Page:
Food safety: we must all do our bit

Food safety: we must all do our bit

World Food Safety Day was on Monday and to mark it the World Health Organization South-East Asia region is calling for intensified whole-of-society efforts to prevent, detect and manage the risk of foodborne disease (FBD). Globally, nearly 600 million people fall sick and 420 000 people die every year due to consumption of unsafe food. SE Asia contributes a quarter of the global burden of FBD morbidity and nearly 42% of FBD mortality. Safe food is critical to promoting health and ending hunger, two of the 17 goals of the 2030 Agenda for Sustainable Development. The use of antimicrobials in farm animals is a major contributor to antimicrobial resistance (AMR), a health and development threat and one of the region's eight flagship priorities. The theme of this year's celebration, "Safe food today for a healthy tomorrow", highlights the benefits of safe food production and consumption for people, the planet and economies. We must all do our part.

This region has in recent years achieved sustained, multisectoral progress to enhance food safety. All member states have established a National Codex Committee to advise government on Codex standards, codes of practice and guidelines. The region continues to apply a "One Health" approach to food safety, spearheaded by a regional tripartite mechanism, which brings together WHO, the Food and Agriculture Organization of the United Nations (FAO) and the World Organization for Animal Health (OIE). The region continues to implement a new framework for action on food safety, which was launched last year amid the ongoing pandemic response. The framework highlights the need for all countries in the region to develop a national policy and strategic plan on food safety. It underscores the value of ongoing monitoring and evaluation of national food control systems.

Importantly, the framework highlights the increasingly acute risk of FBD outbreaks and other systemic shocks. The world's food systems are fragile. Food ingredients often come from multiple countries, with each item having travelled thousands of kilometres from a field, farm or factory. Contamination at one end of the food chain can affect populations on the other side of the world. Although Covid-19 has not been transmitted by food, the pandemic has sharpened focus on food safety-related issues, from hygiene, AMR and zoonotic diseases, to climate change, food fraud and the potential benefits of digitalising food systems. In line with the region's flagship priority on strengthening emergency risk management, it is imperative that countries in the region step up and secure food systems, ensuring they can guard against and meet all challenges.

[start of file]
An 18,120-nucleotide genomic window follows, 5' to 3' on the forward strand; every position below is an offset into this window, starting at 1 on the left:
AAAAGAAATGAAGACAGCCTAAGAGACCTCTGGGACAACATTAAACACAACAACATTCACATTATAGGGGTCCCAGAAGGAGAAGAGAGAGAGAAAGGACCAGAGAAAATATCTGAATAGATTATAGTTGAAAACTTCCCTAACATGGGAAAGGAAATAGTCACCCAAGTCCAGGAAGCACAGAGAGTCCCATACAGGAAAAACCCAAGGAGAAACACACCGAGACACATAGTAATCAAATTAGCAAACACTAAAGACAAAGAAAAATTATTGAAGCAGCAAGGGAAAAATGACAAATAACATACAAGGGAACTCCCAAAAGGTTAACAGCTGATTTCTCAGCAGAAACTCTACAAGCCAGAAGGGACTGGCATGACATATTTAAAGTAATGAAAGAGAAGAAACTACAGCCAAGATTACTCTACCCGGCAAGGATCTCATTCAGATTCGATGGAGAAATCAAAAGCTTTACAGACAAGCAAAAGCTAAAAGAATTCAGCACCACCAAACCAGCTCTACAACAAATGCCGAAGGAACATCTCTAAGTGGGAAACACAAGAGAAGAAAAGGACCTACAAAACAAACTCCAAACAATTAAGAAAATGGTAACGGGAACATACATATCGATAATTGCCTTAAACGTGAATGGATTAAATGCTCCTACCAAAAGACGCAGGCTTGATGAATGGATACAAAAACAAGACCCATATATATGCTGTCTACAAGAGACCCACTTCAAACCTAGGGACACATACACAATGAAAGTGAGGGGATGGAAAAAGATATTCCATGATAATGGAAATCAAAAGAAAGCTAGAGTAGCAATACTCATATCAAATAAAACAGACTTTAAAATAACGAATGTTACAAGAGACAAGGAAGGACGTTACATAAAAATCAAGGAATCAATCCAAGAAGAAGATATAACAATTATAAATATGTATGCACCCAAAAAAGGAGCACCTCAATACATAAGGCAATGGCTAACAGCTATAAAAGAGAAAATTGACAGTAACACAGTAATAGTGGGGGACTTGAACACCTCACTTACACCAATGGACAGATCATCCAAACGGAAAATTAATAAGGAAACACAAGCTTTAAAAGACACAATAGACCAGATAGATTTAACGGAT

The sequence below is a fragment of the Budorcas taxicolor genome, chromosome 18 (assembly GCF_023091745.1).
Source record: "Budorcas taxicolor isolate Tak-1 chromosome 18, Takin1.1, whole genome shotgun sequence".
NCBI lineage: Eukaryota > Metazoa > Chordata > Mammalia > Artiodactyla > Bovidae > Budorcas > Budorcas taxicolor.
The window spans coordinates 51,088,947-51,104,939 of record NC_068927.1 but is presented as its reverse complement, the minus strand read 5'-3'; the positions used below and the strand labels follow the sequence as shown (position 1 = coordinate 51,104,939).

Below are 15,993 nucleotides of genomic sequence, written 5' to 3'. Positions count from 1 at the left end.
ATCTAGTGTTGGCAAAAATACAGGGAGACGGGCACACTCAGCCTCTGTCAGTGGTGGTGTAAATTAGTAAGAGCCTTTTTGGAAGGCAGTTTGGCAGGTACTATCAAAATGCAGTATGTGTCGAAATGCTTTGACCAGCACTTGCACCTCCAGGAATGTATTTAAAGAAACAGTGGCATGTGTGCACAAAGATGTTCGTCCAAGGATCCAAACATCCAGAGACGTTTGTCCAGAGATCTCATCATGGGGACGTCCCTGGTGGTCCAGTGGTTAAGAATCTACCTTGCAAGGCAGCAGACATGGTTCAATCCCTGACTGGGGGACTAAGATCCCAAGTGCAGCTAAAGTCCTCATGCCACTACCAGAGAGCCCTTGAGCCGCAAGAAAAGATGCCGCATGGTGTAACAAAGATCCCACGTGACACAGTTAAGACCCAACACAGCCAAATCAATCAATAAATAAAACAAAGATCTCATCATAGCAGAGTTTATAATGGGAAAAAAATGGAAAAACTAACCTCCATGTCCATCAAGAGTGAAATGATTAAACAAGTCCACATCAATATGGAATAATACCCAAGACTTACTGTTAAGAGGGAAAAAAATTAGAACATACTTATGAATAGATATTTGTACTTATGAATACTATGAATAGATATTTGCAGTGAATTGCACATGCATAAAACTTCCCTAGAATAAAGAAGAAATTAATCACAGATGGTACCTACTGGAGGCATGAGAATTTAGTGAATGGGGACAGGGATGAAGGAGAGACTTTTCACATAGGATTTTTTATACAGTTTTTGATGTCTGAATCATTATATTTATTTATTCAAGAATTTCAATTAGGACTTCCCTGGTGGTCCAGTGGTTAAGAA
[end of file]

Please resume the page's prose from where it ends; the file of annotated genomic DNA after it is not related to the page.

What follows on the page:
This year's World Food Safety Day has made several calls to action. First, to governments: ensure it's safe -- prioritise government action on food safety and build sustainable food systems that provide safe, nutritious and sufficient food for all. Second, to agriculture and food producers: grow it safe -- adopt best practices that promote food safety and use an timicrobials only when appropriate. Third, to business operators: keep it safe -- safely store and handle food and strengthen food safety management systems. Fourth, to consumers: know it's safe -- learn about safe and healthy food and how you can consume it. Fifth, to all people in all sectors of society: team up for food safety -- it is a shared responsibility, to which we must all contribute.

Every opportunity should be grasped. In September, as part of the "Decade of Action" to deliver sustainable development goals (SDGs), the UN will hold its first-ever Food Systems Summit, which will provide a global platform to promote high-level political commitment and concrete actions towards food system transformation. The participation and voice of member states in the region will be essential to achieve the necessary outcomes. The WHO will continue to provide member states its full support, promoting and creating demand for healthy and sustainable diets, and reducing waste.

We can -- and must -- deliver. Food systems touch every aspect of human existence. Building food systems that are safe and sustainable, and which work for the benefit of all, has a positive impact far beyond health, driving progress in all areas of development, from ending poverty, to increasing access to safe and clean water and reducing greenhouse emissions. On World Food Safety Day, the WHO calls on all stakeholders to contribute towards a world in which sufficient, safe and nutritious food is accessible to all, leaving no one behind. We must all act, for a more health-secure future.

Dr Poonam Khetrapal Singh, is the WHO's regional director for South-East Asia. The region comprises the following 11 member states: Bangladesh, Bhutan, Democratic People's Republic of Korea, India, Indonesia, Maldives, Myanmar, Nepal, Sri Lanka, Thailand and Timor-Leste.

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